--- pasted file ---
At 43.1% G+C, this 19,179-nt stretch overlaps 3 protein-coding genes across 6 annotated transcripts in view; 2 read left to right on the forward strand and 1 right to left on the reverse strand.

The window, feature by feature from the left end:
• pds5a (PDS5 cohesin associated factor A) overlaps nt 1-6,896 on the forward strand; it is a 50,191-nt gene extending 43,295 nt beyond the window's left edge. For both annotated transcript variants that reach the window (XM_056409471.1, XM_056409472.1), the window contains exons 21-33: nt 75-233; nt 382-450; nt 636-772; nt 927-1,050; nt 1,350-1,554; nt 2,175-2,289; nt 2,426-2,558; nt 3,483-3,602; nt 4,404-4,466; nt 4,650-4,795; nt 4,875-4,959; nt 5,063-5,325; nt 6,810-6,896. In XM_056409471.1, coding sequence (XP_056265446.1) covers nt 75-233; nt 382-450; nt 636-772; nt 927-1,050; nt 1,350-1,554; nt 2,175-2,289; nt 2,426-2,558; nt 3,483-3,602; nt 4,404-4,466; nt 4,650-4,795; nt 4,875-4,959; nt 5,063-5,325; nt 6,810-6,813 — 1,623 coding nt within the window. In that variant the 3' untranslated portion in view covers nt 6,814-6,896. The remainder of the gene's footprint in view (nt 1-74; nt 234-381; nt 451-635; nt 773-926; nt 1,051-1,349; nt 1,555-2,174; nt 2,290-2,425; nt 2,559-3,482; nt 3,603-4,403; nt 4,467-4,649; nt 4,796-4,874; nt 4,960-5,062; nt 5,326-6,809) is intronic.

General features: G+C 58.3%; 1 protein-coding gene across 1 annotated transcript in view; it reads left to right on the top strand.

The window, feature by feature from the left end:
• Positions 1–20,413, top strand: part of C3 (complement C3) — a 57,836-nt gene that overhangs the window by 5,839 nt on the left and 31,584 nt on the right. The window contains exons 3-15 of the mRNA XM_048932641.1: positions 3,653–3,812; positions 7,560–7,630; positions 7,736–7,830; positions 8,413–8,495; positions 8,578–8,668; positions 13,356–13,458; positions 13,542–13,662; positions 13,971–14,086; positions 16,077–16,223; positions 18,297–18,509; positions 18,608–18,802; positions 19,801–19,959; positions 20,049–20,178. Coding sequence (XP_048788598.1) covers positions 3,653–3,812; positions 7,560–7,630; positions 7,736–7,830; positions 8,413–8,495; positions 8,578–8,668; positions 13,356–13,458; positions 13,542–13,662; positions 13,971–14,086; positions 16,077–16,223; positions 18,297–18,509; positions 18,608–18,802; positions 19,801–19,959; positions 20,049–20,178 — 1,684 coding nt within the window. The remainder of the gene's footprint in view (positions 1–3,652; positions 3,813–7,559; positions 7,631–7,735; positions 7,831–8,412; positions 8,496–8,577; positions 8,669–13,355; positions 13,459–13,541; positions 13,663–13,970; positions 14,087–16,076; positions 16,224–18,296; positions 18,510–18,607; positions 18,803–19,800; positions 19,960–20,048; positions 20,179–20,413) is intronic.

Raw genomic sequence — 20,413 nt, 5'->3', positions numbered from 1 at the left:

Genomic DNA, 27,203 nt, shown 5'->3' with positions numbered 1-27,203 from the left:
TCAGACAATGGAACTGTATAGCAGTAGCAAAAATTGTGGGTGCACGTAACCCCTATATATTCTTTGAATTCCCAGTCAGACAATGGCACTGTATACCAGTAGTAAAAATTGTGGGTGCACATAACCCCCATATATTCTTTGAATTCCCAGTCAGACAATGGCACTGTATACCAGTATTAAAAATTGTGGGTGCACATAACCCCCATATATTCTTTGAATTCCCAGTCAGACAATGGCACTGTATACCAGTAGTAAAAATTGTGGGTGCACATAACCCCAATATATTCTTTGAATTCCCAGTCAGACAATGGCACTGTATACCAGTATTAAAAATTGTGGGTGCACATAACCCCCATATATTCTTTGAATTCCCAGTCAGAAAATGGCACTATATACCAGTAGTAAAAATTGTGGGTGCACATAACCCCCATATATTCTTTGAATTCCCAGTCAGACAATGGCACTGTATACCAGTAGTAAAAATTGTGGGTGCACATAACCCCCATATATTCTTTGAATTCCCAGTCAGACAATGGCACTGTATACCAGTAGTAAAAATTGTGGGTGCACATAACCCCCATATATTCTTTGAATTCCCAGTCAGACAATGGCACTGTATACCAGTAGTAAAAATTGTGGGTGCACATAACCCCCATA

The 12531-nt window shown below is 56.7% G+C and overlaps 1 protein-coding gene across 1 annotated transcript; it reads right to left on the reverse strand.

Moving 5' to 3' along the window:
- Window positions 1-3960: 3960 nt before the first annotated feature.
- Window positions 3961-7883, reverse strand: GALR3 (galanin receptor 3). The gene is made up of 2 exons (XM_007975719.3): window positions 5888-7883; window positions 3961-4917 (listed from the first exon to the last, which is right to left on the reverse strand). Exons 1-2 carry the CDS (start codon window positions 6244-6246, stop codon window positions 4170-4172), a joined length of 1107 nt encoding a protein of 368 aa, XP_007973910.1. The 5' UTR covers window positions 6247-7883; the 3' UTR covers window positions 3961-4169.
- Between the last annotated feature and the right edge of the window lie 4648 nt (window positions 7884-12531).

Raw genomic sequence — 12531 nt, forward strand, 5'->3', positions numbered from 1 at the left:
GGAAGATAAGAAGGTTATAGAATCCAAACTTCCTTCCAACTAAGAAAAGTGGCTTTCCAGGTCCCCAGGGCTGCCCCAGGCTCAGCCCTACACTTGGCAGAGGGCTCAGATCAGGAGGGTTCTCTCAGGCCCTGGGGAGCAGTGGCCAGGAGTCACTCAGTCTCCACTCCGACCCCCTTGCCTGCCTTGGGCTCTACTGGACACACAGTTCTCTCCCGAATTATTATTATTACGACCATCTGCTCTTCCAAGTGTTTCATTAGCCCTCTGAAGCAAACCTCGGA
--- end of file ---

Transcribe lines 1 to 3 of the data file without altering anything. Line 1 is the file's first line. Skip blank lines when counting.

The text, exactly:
At 43.1% G+C, this 19,179-nt stretch overlaps 3 protein-coding genes across 6 annotated transcripts in view; 2 read left to right on the forward strand and 1 right to left on the reverse strand.

The window, feature by feature from the left end:
• pds5a (PDS5 cohesin associated factor A) overlaps nt 1-6,896 on the forward strand; it is a 50,191-nt gene extending 43,295 nt beyond the window's left edge. For both annotated transcript variants that reach the window (XM_056409471.1, XM_056409472.1), the window contains exons 21-33: nt 75-233; nt 382-450; nt 636-772; nt 927-1,050; nt 1,350-1,554; nt 2,175-2,289; nt 2,426-2,558; nt 3,483-3,602; nt 4,404-4,466; nt 4,650-4,795; nt 4,875-4,959; nt 5,063-5,325; nt 6,810-6,896. In XM_056409471.1, coding sequence (XP_056265446.1) covers nt 75-233; nt 382-450; nt 636-772; nt 927-1,050; nt 1,350-1,554; nt 2,175-2,289; nt 2,426-2,558; nt 3,483-3,602; nt 4,404-4,466; nt 4,650-4,795; nt 4,875-4,959; nt 5,063-5,325; nt 6,810-6,813 — 1,623 coding nt within the window. In that variant the 3' untranslated portion in view covers nt 6,814-6,896. The remainder of the gene's footprint in view (nt 1-74; nt 234-381; nt 451-635; nt 773-926; nt 1,051-1,349; nt 1,555-2,174; nt 2,290-2,425; nt 2,559-3,482; nt 3,603-4,403; nt 4,467-4,649; nt 4,796-4,874; nt 4,960-5,062; nt 5,326-6,809) is intronic.